By Dan Wiessner
ALBANY, New York (Reuters) - New York Governor Andrew Cuomo said on Wednesday that he's prepared for a possible government shutdown if the state legislature fails to approve his budget proposals by the April 1 deadline.
Cuomo's $132.5 billion spending plan calls for steep cuts in state spending on education and Medicaid, as well for prison closures upstate. His budget closes a $10 billion gap without raising taxes.
Governors around the United States must close recession-spawned deficits and Cuomo's anti-tax stand contrasts with strategies of other governors of cash-poor states to raise taxes.
"If the legislature fails to pass a budget on time, the government will not have the funds to operate and it may be forced to shut down," Cuomo said in a video posted on his website: http://www.governor.ny.gov/. "As your governor, I will make sure we are prepared for this contingency."
He added, "Even if the legislature causes a shutdown of government, it will only be temporary and it will only delay, not derail, our budget's final passage."
The state Senate and Assembly have proposed modest increases in school aid and have rejected some of the governor's health care proposals. One divisive issue is Cuomo's plan to cap damages for pain and suffering caused by medical malpractice at $250,000.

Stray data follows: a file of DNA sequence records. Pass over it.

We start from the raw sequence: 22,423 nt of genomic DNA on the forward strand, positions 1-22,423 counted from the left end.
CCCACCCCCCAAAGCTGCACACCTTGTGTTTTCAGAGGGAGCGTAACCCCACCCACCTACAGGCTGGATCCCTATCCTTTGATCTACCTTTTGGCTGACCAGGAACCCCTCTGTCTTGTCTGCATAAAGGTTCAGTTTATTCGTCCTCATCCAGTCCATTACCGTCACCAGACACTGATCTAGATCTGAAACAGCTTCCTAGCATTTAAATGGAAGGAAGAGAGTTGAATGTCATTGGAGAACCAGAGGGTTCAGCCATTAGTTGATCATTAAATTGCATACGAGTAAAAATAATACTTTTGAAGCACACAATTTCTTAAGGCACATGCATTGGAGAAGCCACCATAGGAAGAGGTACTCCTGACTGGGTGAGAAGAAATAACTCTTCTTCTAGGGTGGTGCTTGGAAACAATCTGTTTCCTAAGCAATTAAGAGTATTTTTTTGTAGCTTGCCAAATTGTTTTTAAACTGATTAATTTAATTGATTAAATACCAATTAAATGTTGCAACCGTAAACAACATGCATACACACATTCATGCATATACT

A consumer group, the Center for Justice and Democracy, which opposes the malpractice cap has recommended an alternative: limiting hospital executives' salaries to a maximum of $250,000 a year to save $213 million a year.
The Democrat-dominated Assembly is also seeking a tax surcharge on state residents who earn more than $1 million per year, which is opposed by Cuomo and the Republicans who lead the Senate.
The governor has said repeatedly in recent weeks he is optimistic an agreement can be reached by April 1, the beginning of the fiscal year, but that in the event of an impasse he is prepared to insert his budget into an emergency "extender" bill. Lawmakers would then be forced to pass his budget or shut down the government.
It was not immediately clear exactly what a shutdown, which would be a first in New York state, would entail. State office buildings and parks would likely be closed and employees may not receive paychecks. But state police would still be on duty and hospitals and prisons would continue to operate.
Spokesmen for Assembly Speaker Sheldon Silver and Senate Majority Leader Dean Skelos were not immediately available for comment.
Cuomo also has called for $450 million of concessions from unionized public employees, and the Civil Service Employees Association on Tuesday said it had begun negotiating a new contract to replace the one that expires on April 1.
Cuomo has said as many as 9,800 workers will have to be laid off if the two sides do not agree on spending cuts. Danny Donohue, president of the CSEA, in a statement said: "Our expectation is to reach an agreement with the state that treats those rank and file workers with fairness and respect."
(Additional reporting by Joan Gralla)